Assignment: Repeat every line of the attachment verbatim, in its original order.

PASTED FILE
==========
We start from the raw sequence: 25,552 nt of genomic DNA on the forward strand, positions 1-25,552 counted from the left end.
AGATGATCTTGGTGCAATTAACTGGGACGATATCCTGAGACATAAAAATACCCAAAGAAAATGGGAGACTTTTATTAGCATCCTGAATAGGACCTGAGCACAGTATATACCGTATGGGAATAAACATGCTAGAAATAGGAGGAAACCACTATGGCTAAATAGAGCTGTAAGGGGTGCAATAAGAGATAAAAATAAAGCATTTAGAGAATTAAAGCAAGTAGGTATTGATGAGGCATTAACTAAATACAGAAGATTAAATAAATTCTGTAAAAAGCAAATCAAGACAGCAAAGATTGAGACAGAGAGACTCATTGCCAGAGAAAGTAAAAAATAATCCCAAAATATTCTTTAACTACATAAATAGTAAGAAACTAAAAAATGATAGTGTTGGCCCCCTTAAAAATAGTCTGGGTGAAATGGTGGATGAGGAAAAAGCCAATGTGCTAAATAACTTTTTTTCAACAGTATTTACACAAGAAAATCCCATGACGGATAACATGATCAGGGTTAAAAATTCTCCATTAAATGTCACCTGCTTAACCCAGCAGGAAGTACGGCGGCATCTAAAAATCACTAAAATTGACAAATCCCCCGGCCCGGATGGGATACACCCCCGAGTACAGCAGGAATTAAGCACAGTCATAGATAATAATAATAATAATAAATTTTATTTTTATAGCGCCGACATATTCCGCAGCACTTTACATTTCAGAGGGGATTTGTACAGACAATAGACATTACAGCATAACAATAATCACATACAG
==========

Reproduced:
We start from the raw sequence: 25,552 nt of genomic DNA on the forward strand, positions 1-25,552 counted from the left end.
AGATGATCTTGGTGCAATTAACTGGGACGATATCCTGAGACATAAAAATACCCAAAGAAAATGGGAGACTTTTATTAGCATCCTGAATAGGACCTGAGCACAGTATATACCGTATGGGAATAAACATGCTAGAAATAGGAGGAAACCACTATGGCTAAATAGAGCTGTAAGGGGTGCAATAAGAGATAAAAATAAAGCATTTAGAGAATTAAAGCAAGTAGGTATTGATGAGGCATTAACTAAATACAGAAGATTAAATAAATTCTGTAAAAAGCAAATCAAGACAGCAAAGATTGAGACAGAGAGACTCATTGCCAGAGAAAGTAAAAAATAATCCCAAAATATTCTTTAACTACATAAATAGTAAGAAACTAAAAAATGATAGTGTTGGCCCCCTTAAAAATAGTCTGGGTGAAATGGTGGATGAGGAAAAAGCCAATGTGCTAAATAACTTTTTTTCAACAGTATTTACACAAGAAAATCCCATGACGGATAACATGATCAGGGTTAAAAATTCTCCATTAAATGTCACCTGCTTAACCCAGCAGGAAGTACGGCGGCATCTAAAAATCACTAAAATTGACAAATCCCCCGGCCCGGATGGGATACACCCCCGAGTACAGCAGGAATTAAGCACAGTCATAGATAATAATAATAATAATAAATTTTATTTTTATAGCGCCGACATATTCCGCAGCACTTTACATTTCAGAGGGGATTTGTACAGACAATAGACATTACAGCATAACAATAATCACATACAG